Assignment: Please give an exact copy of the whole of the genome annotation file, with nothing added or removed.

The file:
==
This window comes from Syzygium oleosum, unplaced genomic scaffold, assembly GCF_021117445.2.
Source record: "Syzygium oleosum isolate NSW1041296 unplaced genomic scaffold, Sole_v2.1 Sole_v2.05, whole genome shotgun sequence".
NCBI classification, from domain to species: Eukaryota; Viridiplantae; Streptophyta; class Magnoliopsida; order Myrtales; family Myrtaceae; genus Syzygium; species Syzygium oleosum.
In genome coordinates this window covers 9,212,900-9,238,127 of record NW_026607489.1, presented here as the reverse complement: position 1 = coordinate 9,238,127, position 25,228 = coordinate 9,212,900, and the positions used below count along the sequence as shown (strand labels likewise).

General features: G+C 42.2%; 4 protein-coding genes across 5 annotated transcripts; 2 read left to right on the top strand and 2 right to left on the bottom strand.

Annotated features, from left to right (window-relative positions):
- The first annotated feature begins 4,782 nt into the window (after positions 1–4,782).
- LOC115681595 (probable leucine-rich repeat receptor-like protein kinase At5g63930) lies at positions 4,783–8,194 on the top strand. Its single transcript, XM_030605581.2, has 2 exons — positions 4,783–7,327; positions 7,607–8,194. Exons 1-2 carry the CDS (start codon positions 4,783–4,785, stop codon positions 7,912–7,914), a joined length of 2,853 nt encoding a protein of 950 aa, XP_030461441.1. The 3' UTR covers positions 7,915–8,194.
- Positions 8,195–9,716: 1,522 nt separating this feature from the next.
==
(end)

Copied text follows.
This window comes from Syzygium oleosum, unplaced genomic scaffold, assembly GCF_021117445.2.
Source record: "Syzygium oleosum isolate NSW1041296 unplaced genomic scaffold, Sole_v2.1 Sole_v2.05, whole genome shotgun sequence".
NCBI classification, from domain to species: Eukaryota; Viridiplantae; Streptophyta; class Magnoliopsida; order Myrtales; family Myrtaceae; genus Syzygium; species Syzygium oleosum.
In genome coordinates this window covers 9,212,900-9,238,127 of record NW_026607489.1, presented here as the reverse complement: position 1 = coordinate 9,238,127, position 25,228 = coordinate 9,212,900, and the positions used below count along the sequence as shown (strand labels likewise).

General features: G+C 42.2%; 4 protein-coding genes across 5 annotated transcripts; 2 read left to right on the top strand and 2 right to left on the bottom strand.

Annotated features, from left to right (window-relative positions):
- The first annotated feature begins 4,782 nt into the window (after positions 1–4,782).
- LOC115681595 (probable leucine-rich repeat receptor-like protein kinase At5g63930) lies at positions 4,783–8,194 on the top strand. Its single transcript, XM_030605581.2, has 2 exons — positions 4,783–7,327; positions 7,607–8,194. Exons 1-2 carry the CDS (start codon positions 4,783–4,785, stop codon positions 7,912–7,914), a joined length of 2,853 nt encoding a protein of 950 aa, XP_030461441.1. The 3' UTR covers positions 7,915–8,194.
- Positions 8,195–9,716: 1,522 nt separating this feature from the next.